designed. The women were laborious as well as the men; and wrought in the house, whilst their husbands were at work in the fields." They dressed the victuals, and served them up, as appears from Homer, and from several passages in Scripture. When Samuel describes the manners of the kings to the people, he says, Your king will take your daughters to be confectioners, and to be cooks, and to be bakers. The pretence which Amnon the son of David made use of to get his sister Tamar near him when he debauched her, was that he might eat meat at her hands, which she dressed herself, notwithstanding she was a king's daughter.

The women made wearing apparel; and their common employment was weaving stuffs, as making cloth and tapestry is now. We see in Homer the instances of Penelope, Calypso, and Circe, employed in the same way. There are examples of it in Theocritus, Terence, and many other authors." But what appears most wonderful to me is, that this custom was still retained at Rome, among the greatest ladies, in a very corrupt age: since Augustus commonly wore clothes of his wife’s, sister's, and daughter's making. For a proof out of Scripture, it is said that Samuel's mother made him a little coat, which she brought him upon festival days ;' and we see the virtuous wife in the Proverbs seeking wool and flax, and laying her hands to the spindle, and giving two suits of clothes to all her servants.

* We learn from Herodotus, lib. 2. p. 115. Edit. Steph. 1592, that the Egyptian women were treated in the same mapper. • 1 Sam. viii. 14.

• 2 Sam. xiii. 6. • Theoc. Idyll. 15. Ter. Heaut. Act ii. Sc. 2. Suet. Aug. 78.


All this work is done under shelter, and in the house, and does not require great strength of body: for which reason the antients did not think them fit employments for men, but left them to the women, as naturally more inclined to stay in the house, and neater, and fonder of such sort of things. And this is probably the reason why women were generally door-keepers, even to kings. There was only one servant maid at the gate of king Ishbosheth,' who was busy in picking corn. And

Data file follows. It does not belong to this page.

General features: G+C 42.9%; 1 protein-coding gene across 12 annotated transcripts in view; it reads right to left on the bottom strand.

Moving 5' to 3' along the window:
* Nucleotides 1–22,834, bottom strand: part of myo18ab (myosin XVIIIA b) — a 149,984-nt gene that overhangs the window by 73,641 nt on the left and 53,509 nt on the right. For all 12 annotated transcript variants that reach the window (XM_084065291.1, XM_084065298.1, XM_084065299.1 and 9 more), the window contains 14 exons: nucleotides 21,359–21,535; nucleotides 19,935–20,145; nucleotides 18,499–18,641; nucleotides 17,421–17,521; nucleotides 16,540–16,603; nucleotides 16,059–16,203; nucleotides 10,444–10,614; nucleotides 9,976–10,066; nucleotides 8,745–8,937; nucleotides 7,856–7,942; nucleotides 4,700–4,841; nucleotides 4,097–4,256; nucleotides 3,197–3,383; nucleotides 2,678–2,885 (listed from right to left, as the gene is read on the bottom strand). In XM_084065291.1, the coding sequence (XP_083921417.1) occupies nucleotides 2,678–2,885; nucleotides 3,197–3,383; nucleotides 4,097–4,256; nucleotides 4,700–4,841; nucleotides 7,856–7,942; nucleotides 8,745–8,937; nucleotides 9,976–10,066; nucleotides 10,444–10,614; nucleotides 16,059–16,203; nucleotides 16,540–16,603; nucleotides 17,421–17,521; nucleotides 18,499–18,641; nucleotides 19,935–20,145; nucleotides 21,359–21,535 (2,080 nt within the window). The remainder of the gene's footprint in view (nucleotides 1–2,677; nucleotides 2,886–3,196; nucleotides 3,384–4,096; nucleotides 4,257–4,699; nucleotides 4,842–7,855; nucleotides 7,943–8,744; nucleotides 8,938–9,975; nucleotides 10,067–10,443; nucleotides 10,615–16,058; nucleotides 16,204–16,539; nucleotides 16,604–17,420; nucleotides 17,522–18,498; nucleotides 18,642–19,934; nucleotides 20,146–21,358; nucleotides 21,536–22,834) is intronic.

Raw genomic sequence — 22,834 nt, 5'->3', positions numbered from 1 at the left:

'1 Sam. ii. 19.

• Prov. xxxi. 13, 19, 21. Here our author follows the Vulgate, which translates Prov. xxx. 21,-Omnes enim domestici ejus vestiti sunt duplicibus ; and we, for all her household are clothed with scarlet; and in the Margin, or double garments ; for s'u shanim, signifies either.-E. F.

But double clothing seems to be chiefly intended, because the clothing referred to is for a defence from the cold; in which case scarlet could avail no more than any other colour: there. fore, our translation is evidently improper.

Et ostiaria domés purgans triticurit obdormivit, 2 Sam. iv. 5. The reader must not expect to find this in our Bible, because the Hebrew has it not. The Vulgate took it from the Seventy. However, what our author asserts is notorious: for the women spoken of, Exod. xxxviii. 8, were probably door-keepers, as well as those who assembled at the door of the tabernacle of the congregation, 1 Sam. ii. 22. Athenæus says, the keepers of the king's palace in Persia were women, lib. xii. Deipnos. c. ii. and Chardin says it was so lately. And the damsel that kept the door in the Gospel, John xviii, 17, every body remembers. -E. F.

upon the

David, when he fled before Absalom, left ten women, who were his concubines, to keep his palace. The women lived separated from the men, and very retired, especially widows. Judith lived in this manner, shut up with her women, in an apartment

the top of the house;' and so did Penelope in Homer."